By Dr Theron Hutton MD
ALS is perhaps one of the scariest diagnoses a person could face. First recognized in the late 1800s and also known as Lou Gehrig's disease ALS has devastated the lives of untold thousands of people by cutting their lives tragically short.
Sporadic adult disease results from the idiopathic progressive degeneration of the motor neuronal system, resulting in rapid, progressive, and generalized muscle weakness and atrophy. There is no cure for ALS and no proven therapy to prevent it or reverse its course (1). Most who are diagnosed expect to live on average a short three years after discovery.
While the exact cause of ALS is not clearly understood there is increasing evidence that oxidative stress, alterations in the NAD+-dependent metabolism and redox status, and abnormal mitochondrial dynamics and function in the motor neurons are at the core of the problem.
NAD+ is a coenzyme that facilitates redox reactions and is found in all living cells. Potential NAD+ promoters now under study include (but are not limited to) niacin (NA), NAM, NMN, and NR Studies by Xie and Roboon et al. In ALS, NAD+ levels become depleted in the energy-demanding motor neurons as the cells are put under high levels of “oxidative stress”.
Studies suggest that the inhibition of NAD+ consuming enzymes or the supplementation with NAD+ precursors also may be potentially useful in the therapy of ALS (2,3, 4, 5, 6, 7).
Given this growing body of knowledge, we are excited about the possibility of offering therapies that give hope in the face of an otherwise hopeless specter.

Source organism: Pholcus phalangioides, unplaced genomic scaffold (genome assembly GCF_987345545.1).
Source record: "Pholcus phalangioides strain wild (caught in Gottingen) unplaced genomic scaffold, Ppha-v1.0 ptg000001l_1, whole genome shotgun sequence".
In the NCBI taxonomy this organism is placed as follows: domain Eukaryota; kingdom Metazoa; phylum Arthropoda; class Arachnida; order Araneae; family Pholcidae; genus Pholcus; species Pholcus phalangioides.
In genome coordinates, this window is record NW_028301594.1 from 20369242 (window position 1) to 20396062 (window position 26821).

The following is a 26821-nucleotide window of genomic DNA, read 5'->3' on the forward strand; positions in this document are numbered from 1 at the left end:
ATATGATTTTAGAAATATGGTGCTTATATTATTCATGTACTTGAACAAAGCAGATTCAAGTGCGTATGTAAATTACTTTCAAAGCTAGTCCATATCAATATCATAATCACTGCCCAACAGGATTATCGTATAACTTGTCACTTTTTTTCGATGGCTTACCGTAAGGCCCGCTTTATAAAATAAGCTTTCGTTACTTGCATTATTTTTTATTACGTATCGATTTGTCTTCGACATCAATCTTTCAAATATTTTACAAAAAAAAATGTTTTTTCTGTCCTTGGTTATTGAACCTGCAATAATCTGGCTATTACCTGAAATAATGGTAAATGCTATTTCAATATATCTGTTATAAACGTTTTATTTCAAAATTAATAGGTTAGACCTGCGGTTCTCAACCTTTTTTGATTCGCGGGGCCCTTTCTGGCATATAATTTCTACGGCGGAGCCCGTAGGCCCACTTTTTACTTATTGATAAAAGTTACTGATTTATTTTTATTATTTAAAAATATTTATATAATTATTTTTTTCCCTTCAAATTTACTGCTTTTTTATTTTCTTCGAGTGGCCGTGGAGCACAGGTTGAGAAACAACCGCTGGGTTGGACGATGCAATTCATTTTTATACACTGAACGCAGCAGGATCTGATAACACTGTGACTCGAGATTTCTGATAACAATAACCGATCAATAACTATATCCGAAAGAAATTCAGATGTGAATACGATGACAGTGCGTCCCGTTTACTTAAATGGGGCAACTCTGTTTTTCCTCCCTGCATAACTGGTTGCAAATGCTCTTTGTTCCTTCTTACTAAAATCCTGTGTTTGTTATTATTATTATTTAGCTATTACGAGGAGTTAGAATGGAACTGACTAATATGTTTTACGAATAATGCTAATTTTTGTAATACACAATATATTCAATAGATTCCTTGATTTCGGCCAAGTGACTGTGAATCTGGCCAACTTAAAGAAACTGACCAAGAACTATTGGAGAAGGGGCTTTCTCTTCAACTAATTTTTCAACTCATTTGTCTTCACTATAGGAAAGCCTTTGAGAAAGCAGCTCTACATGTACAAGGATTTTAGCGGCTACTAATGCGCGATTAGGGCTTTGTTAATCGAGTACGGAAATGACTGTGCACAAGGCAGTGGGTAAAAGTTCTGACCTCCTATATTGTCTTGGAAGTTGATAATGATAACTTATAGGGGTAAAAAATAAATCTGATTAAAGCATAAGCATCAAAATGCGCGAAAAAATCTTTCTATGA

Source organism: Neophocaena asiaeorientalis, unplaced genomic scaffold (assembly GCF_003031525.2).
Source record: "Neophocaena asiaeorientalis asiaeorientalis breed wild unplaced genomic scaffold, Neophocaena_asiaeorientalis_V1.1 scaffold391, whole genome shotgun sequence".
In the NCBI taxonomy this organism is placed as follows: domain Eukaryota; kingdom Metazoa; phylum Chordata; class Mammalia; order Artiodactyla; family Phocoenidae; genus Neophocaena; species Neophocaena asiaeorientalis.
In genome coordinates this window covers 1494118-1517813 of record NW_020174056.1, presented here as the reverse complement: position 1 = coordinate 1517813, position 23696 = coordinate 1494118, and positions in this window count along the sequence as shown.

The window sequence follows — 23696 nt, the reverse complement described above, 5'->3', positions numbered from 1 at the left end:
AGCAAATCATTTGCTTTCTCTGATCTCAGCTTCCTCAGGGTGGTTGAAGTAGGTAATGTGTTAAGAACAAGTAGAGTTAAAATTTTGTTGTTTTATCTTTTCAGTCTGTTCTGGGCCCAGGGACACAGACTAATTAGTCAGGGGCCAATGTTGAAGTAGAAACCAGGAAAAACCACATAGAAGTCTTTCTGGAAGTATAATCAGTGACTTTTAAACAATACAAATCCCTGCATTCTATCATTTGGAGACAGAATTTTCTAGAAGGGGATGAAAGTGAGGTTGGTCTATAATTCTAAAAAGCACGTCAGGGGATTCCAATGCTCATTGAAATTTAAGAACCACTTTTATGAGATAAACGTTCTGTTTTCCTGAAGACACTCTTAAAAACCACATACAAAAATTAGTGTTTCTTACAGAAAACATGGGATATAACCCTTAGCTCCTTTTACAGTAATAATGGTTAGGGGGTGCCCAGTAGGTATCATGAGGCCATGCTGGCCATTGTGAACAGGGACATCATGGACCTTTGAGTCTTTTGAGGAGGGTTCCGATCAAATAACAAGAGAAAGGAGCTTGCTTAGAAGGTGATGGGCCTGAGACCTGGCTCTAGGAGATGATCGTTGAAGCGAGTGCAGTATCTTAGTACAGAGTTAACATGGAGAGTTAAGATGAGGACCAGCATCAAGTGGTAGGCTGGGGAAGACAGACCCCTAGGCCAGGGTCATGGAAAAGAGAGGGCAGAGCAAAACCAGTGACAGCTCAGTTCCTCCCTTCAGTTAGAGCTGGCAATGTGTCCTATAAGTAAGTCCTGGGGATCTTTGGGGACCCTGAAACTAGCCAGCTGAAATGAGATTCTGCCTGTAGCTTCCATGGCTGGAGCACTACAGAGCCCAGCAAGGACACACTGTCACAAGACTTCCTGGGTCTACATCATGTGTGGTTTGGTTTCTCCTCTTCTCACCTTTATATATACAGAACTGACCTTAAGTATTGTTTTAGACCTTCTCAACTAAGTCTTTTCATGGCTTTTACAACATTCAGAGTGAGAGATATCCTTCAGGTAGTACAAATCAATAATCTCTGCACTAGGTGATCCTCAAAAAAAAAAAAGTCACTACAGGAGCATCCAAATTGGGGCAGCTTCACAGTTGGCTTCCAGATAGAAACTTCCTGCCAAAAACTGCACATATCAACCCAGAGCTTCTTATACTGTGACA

1. Obrador, E.; Salvador-Palmer, R.; López-Blanch, R.; Dellinger, R.W.; Estrela, J.M. NAD+ Precursors and Antioxidants for the Treatment of Amyotrophic Lateral Sclerosis. Biomedicines2021, 9, 1000. https://doi.org/10.3390/biomedicines9081000
2. Xie, N.; Zhang, L.; Gao, W.; Huang, C.; Huber, P.E.; Zhou, X.; Li, C.; Shen, G.; Zou, B. NAD+ Metabolism: Pathophysiologic Mechanisms and Therapeutic Potential. Signal. Transduct. Target. Ther. 2020, 5, 227. [Google Scholar] [CrossRef] [PubMed]
3. Roboon, J.; Hattori, T.; Ishii, H.; Takarada-Iemata, M.; Nguyen, D.T.; Heer, C.D.; O’Meally, D.; Brenner, C.; Yamamoto, Y.; Okamoto, H.; et al. Inhibition of CD38 and Supplementation of Nicotinamide Riboside Ameliorate Lipopolysaccharide-Induced Microglial and Astrocytic Neuroinflammation by Increasing NAD. J. Neurochem. 2021, 158, 311–327. [Google Scholar] [CrossRef] [PubMed]
4. Magni, G.; Amici, A.; Emanuelli, M.; Raffaelli, N.; Ruggieri, S. Enzymology of NAD+ Synthesis. Adv. Enzymol. Relat. Areas Mol. Biol. 1999, 73, 135–182, xi. [Google Scholar] [CrossRef]
5. Bogan, K.L.; Brenner, C. Nicotinic Acid, Nicotinamide, and Nicotinamide Riboside: A Molecular Evaluation of NAD+ Precursor Vitamins in Human Nutrition. Annu. Rev. Nutr. 2008, 28, 115–130. [Google Scholar] [CrossRef][Green Version]
6. Grozio, A.; Sociali, G.; Sturla, L.; Caffa, I.; Soncini, D.; Salis, A.; Raffaelli, N.; De Flora, A.; Nencioni, A.; Bruzzone, S. CD73 Protein as a Source of Extracellular Precursors for Sustained NAD+ Biosynthesis in FK866-Treated Tumor Cells. J. Biol. Chem. 2013, 288, 25938–25949. [Google Scholar] [CrossRef][Green Version]
7. Braidy, N.; Berg, J.; Clement, J.; Khorshidi, F.; Poljak, A.; Jayasena, T.; Grant, R.; Sachdev, P. Role of Nicotinamide Adenine Dinucleotide and Related Precursors as Therapeutic Targets for Age-Related Degenerative Diseases: Rationale, Biochemistry, Pharmacokinetics, and Outcomes. Antioxid. Redox Signal. 2019, 30, 251–294. [Google Scholar] [CrossRef]